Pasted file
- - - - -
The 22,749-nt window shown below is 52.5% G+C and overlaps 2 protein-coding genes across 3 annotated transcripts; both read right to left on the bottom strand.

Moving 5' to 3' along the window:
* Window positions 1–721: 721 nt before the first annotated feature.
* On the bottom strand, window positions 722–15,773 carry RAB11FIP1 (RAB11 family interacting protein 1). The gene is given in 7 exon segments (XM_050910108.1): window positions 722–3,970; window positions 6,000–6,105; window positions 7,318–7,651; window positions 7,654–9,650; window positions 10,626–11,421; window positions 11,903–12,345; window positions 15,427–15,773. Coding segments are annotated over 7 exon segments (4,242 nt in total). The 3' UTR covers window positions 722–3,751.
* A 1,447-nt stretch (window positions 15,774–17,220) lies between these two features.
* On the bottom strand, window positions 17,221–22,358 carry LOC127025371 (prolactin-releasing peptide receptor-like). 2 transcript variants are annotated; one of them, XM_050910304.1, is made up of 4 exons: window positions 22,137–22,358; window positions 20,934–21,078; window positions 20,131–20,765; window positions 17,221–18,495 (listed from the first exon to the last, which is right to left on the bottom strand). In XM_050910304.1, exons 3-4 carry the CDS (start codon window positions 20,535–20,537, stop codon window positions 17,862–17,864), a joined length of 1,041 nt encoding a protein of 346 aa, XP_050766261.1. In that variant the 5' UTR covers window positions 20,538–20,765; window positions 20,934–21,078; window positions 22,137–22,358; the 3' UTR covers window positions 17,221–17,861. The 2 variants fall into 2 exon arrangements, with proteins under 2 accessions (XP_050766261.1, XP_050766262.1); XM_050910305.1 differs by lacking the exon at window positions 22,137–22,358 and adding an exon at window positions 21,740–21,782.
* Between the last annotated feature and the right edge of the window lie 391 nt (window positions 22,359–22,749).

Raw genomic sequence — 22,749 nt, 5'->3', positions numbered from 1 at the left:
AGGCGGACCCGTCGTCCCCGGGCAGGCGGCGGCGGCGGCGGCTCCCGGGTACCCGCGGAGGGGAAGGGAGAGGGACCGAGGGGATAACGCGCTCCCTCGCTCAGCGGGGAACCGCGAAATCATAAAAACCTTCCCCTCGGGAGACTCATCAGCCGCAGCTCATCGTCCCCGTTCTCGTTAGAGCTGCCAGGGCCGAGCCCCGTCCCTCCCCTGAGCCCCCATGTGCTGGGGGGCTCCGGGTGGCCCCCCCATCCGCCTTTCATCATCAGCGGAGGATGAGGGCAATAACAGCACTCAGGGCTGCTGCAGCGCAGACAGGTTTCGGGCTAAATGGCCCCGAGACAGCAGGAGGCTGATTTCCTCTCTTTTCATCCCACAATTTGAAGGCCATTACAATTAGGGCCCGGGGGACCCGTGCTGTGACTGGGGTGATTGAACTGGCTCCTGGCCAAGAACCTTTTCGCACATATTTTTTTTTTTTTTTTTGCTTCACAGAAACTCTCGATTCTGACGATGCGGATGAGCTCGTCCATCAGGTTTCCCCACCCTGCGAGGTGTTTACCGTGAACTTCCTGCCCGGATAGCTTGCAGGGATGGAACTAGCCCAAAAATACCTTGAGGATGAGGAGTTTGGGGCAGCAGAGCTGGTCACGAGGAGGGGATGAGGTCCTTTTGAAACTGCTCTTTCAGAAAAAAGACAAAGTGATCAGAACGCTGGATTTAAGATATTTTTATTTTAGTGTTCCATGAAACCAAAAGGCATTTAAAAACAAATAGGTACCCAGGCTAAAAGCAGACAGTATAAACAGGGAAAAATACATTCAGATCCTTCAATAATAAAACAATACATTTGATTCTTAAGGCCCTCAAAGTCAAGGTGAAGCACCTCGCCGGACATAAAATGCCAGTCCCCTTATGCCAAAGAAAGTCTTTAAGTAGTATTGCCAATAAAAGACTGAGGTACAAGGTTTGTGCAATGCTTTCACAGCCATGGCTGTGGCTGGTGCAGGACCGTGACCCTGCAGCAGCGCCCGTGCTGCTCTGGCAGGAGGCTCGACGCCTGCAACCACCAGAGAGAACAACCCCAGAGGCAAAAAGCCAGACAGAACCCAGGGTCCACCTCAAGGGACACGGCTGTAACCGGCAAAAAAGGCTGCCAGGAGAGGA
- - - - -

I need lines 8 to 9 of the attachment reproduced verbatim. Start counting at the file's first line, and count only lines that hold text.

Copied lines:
Raw genomic sequence — 22,749 nt, 5'->3', positions numbered from 1 at the left:
AGGCGGACCCGTCGTCCCCGGGCAGGCGGCGGCGGCGGCGGCTCCCGGGTACCCGCGGAGGGGAAGGGAGAGGGACCGAGGGGATAACGCGCTCCCTCGCTCAGCGGGGAACCGCGAAATCATAAAAACCTTCCCCTCGGGAGACTCATCAGCCGCAGCTCATCGTCCCCGTTCTCGTTAGAGCTGCCAGGGCCGAGCCCCGTCCCTCCCCTGAGCCCCCATGTGCTGGGGGGCTCCGGGTGGCCCCCCCATCCGCCTTTCATCATCAGCGGAGGATGAGGGCAATAACAGCACTCAGGGCTGCTGCAGCGCAGACAGGTTTCGGGCTAAATGGCCCCGAGACAGCAGGAGGCTGATTTCCTCTCTTTTCATCCCACAATTTGAAGGCCATTACAATTAGGGCCCGGGGGACCCGTGCTGTGACTGGGGTGATTGAACTGGCTCCTGGCCAAGAACCTTTTCGCACATATTTTTTTTTTTTTTTTTGCTTCACAGAAACTCTCGATTCTGACGATGCGGATGAGCTCGTCCATCAGGTTTCCCCACCCTGCGAGGTGTTTACCGTGAACTTCCTGCCCGGATAGCTTGCAGGGATGGAACTAGCCCAAAAATACCTTGAGGATGAGGAGTTTGGGGCAGCAGAGCTGGTCACGAGGAGGGGATGAGGTCCTTTTGAAACTGCTCTTTCAGAAAAAAGACAAAGTGATCAGAACGCTGGATTTAAGATATTTTTATTTTAGTGTTCCATGAAACCAAAAGGCATTTAAAAACAAATAGGTACCCAGGCTAAAAGCAGACAGTATAAACAGGGAAAAATACATTCAGATCCTTCAATAATAAAACAATACATTTGATTCTTAAGGCCCTCAAAGTCAAGGTGAAGCACCTCGCCGGACATAAAATGCCAGTCCCCTTATGCCAAAGAAAGTCTTTAAGTAGTATTGCCAATAAAAGACTGAGGTACAAGGTTTGTGCAATGCTTTCACAGCCATGGCTGTGGCTGGTGCAGGACCGTGACCCTGCAGCAGCGCCCGTGCTGCTCTGGCAGGAGGCTCGACGCCTGCAACCACCAGAGAGAACAACCCCAGAGGCAAAAAGCCAGACAGAACCCAGGGTCCACCTCAAGGGACACGGCTGTAACCGGCAAAAAAGGCTGCCAGGAGAGGA